The Story of “Bright Morning Stars”

August 26, 2021

Bright Morning Stars

The Short Story

I arranged this traditional Appalachian spiritual for the Guilford (VT) Community Church UCC Choir in 2006.


I met Mary Alice at the weekly Tuesday evening contra dance held at the YWCA in Cambridge Massachusetts’ Central Square in September 1975.  I had been a viola da gambist, studying with the Boston early music group Quadrivium Collegium when I was introduced to the rich Cambridge folk music and dance scene just the year before in 1974 and I was hooked.

I invited Mary Alice to go to the Greater Boston Folk Music Getaway in New Hampshire.  On the opening evening we were having a sing-around; everyone was in a circle, taking turns leading songs.  When it was Mary Alice’s turn, she shyly turned to the sweet gent beside her and said “do you know ‘Bright Morning Stars’?” and he said, yes, he did know it, so she led it with the group.  She found out later that she had asked Tony Saletan, who was so closely associated with the song that some folks thought (mistakenly) that he had written it. The other singer in that Saletan Youtube is Tony’s wife Irene Saletan né Kossoy, one half of the then legendary Kossoy Sisters. By the way, I heard that when Irene (Kossoy) Saletan heard “I’ll Fly Away” while watching “O Brother Where Art Thou” she said “Hey, that’s my sister and me!” The song had been put into the movie without the producers knowing the source, but that was soon rectified.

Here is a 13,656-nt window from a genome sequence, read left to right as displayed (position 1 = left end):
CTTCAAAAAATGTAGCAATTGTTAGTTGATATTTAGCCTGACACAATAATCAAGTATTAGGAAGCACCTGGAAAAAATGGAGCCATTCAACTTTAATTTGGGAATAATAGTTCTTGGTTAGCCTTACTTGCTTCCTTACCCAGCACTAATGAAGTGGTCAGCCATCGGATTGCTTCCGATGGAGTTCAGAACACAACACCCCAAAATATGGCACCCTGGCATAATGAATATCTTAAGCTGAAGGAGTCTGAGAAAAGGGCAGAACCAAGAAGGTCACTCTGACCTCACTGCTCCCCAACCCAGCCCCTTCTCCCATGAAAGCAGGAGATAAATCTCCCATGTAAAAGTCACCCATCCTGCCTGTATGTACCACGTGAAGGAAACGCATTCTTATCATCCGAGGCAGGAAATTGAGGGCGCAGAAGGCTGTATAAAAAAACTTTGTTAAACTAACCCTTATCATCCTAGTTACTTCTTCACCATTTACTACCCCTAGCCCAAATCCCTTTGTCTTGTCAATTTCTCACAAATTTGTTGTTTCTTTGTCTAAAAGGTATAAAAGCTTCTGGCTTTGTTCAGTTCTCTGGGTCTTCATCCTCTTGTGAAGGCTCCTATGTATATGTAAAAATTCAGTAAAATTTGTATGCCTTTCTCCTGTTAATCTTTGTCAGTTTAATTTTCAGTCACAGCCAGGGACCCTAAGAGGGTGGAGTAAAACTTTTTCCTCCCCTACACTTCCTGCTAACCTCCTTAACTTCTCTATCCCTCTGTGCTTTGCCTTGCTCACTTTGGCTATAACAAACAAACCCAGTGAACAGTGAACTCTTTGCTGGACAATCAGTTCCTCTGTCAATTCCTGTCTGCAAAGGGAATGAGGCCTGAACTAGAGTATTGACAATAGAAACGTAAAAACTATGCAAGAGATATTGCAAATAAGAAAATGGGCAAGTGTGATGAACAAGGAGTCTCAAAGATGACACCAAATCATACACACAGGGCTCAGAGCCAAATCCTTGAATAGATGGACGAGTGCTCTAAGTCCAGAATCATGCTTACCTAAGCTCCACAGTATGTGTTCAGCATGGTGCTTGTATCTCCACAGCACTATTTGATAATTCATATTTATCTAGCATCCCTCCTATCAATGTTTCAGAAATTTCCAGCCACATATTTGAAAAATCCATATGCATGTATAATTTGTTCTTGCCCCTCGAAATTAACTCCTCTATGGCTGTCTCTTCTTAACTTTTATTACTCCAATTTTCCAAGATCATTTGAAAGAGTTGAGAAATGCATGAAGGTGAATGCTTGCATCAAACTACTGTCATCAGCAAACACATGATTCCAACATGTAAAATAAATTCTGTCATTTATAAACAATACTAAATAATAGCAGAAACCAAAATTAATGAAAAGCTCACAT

“Bright Morning Stars” was collected in 1937 by Alan Lomax in Harlan County Kentucky. Ruth Crawford Seeger included it in her 1953 “American Folk Songs for Christmas”.  In the late 1920’s Ruth Crawford, one of the few American woman composers of modernist music, was studying composition with American composer Charles Seeger, and they married in 1931. In 1936 Charles Seeger was appointed to the music division of the Resettlement Administration. There Ruth Crawford Seeger worked closely with John and Alan Lomax at the Archive of American Folk Song at the Library of Congress to preserve and teach American folk music. (The last sentence was lifted verbatim from Wikipedia.) You can hear Ruth Crawford Seeger’s compositional sense in her creative piano accompaniment on this 1957 recording of “Bright Morning Stars” with one of her daughters singing (I’m guessing Peggy Seeger).

Our son Stefan Amidon is in the singing group “The Starry Mountain Singers“, all alumni of Larry Gordon’s Northern Harmony choir.  I have hired them to record many of my choral arrangements; I call them the “Blind Faith” of traditional a cappella singers – a really extraordinary group of singers.  It was a no brainer to ask Suzannah Park to sing the solo on my arrangement of “Bright Morning Star”;  she is a third-generation traditional singer. Suzannah’s Grandparents, Chicago-based George and Gerry Armstrong were central in the American folk music scene of the 1950’s and 60’s. George and Gerry’s daughter, gifted singer/storyteller Jennifer Armstrong married the polymath dance caller/storyteller Fred Park and they birthed Georgia Rose and Suzannah.  (Full disclosure; Suzannah and our son Sam Amidon were a couple all through high school.) That is Suzannah you hear singing the opening solo in the recording of my arrangement of “

      Bright Morning Stars

There are a lot of wonderful performances and harmonizations of ‘Bright Morning Stars” out there, but I will leave you with this performance by the great Ralph Stanley and his Clinch Mountain Boys.

Bright Morning Stars

Bright morning stars are rising, bright morning stars are rising,
Bright morning stars are rising, day is a’breaking in my soul.

Oh where are our dear mothers, oh where are our dear mothers,
Oh where are our dear mothers, day is a’breaking in my soul.

They are down in the valley praying…

Oh where are our dear fathers…

They have gone to heaven shouting…

Bright morning stars are rising…